Crossing borders

Crossing borders

Our challenge is to learn to reach beyond the confines of our personal social and cultural experience.


For Unitarian Universalism to thrive in our time, I believe we need to do three things: get religion, grow leaders, and cross borders. In my last column I talked about what I mean by “get religion.” I said getting religion was a matter of taking ourselves seriously as a religious movement, of being faithful to what moves us most deeply and to what we hold sacred, and realizing that religion must be practiced in community with others.

The religious journey, as described in all the great religious traditions, is a journey of moving beyond the prison of the self. Spiritual development is about connecting with others and with the world. We begin with love for another person, then move to loving those around us; eventually we extend that compassion to all humanity. We begin with an experience of creation as beautiful and awesome; eventually we come to experience ourselves as one with the cosmos.

We UUs often lament that, despite our advocacy of multiculturalism and antiracism, ours remains a faith that is largely middle class and Eurocentric. Our world, meanwhile, is rapidly becoming more diverse. In the United States people of European descent will be in the minority in a generation or so.

Our challenge is to learn to reach beyond the confines of our personal social and cultural experience. This is what I mean by learning to “cross borders.” We particularly need to learn to cross the borders of race, culture, and social class.

I think of my own border crossings. I think of going to college and meeting people from different social worlds. I recall living in Canada, Spain, and Peru. I remember speaking with a deported child in Nogales, Mexico. All these experiences changed me.

We need to understand that learning to cross borders is a spiritual practice. Like any spiritual practice, crossing the borders of class and ethnicity requires discipline. It helps to do it with other people. And, like any good spiritual practice, it takes time. No one enters into a meditation practice with the expectation of achieving the highest level of enlightenment in a week or a month. Neither do we transcend race, culture, and class in a weekend workshop.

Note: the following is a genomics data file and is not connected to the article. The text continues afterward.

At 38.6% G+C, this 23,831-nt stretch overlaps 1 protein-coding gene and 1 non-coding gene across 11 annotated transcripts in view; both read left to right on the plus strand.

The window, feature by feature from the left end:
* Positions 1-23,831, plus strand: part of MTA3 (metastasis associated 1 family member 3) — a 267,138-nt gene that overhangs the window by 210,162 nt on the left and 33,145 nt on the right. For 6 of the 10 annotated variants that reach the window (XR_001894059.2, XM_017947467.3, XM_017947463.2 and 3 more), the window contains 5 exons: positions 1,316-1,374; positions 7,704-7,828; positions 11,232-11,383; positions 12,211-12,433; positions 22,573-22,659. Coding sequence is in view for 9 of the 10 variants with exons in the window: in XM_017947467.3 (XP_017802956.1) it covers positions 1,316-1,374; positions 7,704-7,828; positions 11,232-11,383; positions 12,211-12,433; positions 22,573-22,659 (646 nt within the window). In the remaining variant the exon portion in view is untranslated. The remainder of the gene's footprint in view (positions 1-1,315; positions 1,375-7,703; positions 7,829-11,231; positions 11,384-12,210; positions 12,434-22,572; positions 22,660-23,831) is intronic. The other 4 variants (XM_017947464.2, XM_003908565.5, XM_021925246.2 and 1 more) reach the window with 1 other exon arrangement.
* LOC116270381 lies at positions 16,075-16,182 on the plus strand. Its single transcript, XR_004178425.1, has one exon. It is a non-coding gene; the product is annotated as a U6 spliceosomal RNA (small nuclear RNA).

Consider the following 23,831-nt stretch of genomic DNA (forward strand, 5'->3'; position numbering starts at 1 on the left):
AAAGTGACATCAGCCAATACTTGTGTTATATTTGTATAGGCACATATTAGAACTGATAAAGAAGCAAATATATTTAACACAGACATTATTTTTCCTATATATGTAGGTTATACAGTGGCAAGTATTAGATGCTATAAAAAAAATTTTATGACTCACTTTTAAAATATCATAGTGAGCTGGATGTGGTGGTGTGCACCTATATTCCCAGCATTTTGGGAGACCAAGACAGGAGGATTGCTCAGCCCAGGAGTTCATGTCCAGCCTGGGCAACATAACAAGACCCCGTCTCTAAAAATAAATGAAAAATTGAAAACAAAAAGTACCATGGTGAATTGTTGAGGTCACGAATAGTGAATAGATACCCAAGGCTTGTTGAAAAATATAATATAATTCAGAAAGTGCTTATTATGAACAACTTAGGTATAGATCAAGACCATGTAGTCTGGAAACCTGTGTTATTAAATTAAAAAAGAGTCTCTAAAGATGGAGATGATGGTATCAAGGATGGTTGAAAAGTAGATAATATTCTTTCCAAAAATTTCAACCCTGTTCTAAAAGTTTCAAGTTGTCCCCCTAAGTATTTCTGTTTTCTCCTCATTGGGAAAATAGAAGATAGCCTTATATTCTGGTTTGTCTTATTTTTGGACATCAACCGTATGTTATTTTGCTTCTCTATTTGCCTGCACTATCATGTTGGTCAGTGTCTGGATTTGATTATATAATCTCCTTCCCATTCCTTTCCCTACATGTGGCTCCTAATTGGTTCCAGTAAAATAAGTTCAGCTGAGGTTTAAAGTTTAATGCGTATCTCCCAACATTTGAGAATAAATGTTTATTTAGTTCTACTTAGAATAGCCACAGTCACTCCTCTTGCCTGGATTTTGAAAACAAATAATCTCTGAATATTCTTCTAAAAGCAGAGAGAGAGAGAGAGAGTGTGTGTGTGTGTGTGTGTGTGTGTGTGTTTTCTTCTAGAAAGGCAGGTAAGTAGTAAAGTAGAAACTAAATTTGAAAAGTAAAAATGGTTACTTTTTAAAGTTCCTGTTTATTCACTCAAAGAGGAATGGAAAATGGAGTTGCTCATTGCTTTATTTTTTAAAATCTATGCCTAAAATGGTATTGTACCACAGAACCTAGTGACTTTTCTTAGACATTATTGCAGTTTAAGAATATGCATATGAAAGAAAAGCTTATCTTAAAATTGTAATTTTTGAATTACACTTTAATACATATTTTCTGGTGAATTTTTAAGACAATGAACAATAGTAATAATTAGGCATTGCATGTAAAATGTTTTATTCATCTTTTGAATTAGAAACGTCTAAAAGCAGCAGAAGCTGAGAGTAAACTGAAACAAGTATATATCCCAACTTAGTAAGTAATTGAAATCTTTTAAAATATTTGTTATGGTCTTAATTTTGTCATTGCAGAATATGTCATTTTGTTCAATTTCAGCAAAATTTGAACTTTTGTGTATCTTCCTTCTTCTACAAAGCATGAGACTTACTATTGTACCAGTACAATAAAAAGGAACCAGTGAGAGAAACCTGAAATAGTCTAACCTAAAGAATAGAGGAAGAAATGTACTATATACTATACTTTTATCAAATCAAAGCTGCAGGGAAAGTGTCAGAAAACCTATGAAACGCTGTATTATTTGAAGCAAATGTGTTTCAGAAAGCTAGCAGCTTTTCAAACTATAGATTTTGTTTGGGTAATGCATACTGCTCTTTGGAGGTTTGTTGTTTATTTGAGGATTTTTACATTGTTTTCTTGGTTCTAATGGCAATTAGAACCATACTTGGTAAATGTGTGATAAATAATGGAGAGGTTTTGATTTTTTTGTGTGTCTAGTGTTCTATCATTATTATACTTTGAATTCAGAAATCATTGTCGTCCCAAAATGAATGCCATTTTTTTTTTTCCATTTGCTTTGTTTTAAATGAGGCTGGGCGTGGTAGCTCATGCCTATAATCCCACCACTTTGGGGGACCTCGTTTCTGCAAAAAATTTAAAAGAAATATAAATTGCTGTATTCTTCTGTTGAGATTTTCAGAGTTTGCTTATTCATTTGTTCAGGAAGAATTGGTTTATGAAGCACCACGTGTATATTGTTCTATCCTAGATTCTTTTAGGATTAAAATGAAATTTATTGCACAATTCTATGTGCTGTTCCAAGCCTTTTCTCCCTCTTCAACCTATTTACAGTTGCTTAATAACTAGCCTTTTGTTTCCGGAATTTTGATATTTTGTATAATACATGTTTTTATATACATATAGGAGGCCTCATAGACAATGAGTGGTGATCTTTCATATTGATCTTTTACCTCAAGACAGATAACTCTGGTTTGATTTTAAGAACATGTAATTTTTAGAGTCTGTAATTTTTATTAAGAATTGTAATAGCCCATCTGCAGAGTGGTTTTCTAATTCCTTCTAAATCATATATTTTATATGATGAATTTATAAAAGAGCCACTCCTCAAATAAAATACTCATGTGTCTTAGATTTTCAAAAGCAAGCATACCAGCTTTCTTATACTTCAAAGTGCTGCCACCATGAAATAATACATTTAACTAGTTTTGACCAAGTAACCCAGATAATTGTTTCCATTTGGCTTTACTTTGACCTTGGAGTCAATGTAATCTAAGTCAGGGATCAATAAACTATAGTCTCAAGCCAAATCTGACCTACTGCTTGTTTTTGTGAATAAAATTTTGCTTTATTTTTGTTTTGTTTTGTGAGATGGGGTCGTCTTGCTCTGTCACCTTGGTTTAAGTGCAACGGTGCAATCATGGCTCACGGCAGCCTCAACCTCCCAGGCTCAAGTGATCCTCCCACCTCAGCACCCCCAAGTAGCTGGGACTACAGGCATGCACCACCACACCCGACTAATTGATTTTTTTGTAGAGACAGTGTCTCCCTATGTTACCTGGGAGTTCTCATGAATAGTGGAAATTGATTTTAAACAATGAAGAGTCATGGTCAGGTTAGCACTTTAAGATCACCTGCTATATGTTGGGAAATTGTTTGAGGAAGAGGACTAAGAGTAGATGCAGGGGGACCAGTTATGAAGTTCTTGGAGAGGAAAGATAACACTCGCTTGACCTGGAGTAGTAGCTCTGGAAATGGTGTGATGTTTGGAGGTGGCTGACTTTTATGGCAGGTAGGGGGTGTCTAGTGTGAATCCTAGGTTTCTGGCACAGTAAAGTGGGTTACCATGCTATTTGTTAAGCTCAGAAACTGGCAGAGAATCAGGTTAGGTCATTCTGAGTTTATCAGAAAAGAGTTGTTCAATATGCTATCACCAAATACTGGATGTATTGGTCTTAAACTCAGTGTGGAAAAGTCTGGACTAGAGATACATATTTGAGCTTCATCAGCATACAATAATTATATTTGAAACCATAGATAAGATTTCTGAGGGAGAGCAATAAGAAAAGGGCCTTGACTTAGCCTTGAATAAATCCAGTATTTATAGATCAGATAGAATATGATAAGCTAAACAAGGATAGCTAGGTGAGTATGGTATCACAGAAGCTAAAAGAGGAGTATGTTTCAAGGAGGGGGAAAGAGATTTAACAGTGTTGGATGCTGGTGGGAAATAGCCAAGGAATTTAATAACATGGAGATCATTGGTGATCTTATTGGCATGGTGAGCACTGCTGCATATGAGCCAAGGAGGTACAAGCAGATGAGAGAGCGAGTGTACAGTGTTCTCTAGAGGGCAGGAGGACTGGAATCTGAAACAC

How shall we proceed? As with any spiritual discipline, we begin where we are. We create time and space and commit ourselves to our practice. We open ourselves to change.

Here are some keys to success I know are essential:

Experience is critical. I can read about the Grand Canyon. I can look at photographs. I can talk to people who have been there. There is no substitute, however, for being there—for standing awestruck at the rim and for descending the steep trail into the depths. Similarly, we have to experience cultures and people.

Active is better than passive. Traveling to Peru as a tourist is very different from living and working in Peru with Peruvians. We must find ways of engaging with others, of being partners.

Do it together. I took a couple of trips to Guatemala with small groups from the congregation I served as minister. The experience was transformational and made far more powerful because it was shared.

Begin at home. There are plenty of borders to cross right where we are. Form relationships with groups in your own community. Your congregation is probably already doing this. Involve more people.

Ultimately, crossing borders is about learning to be fully alive and fully aware. Crossing borders is an essential part of our religious life together. Join hands with good friends, and let’s be on our way. We have spiritual borders to cross.

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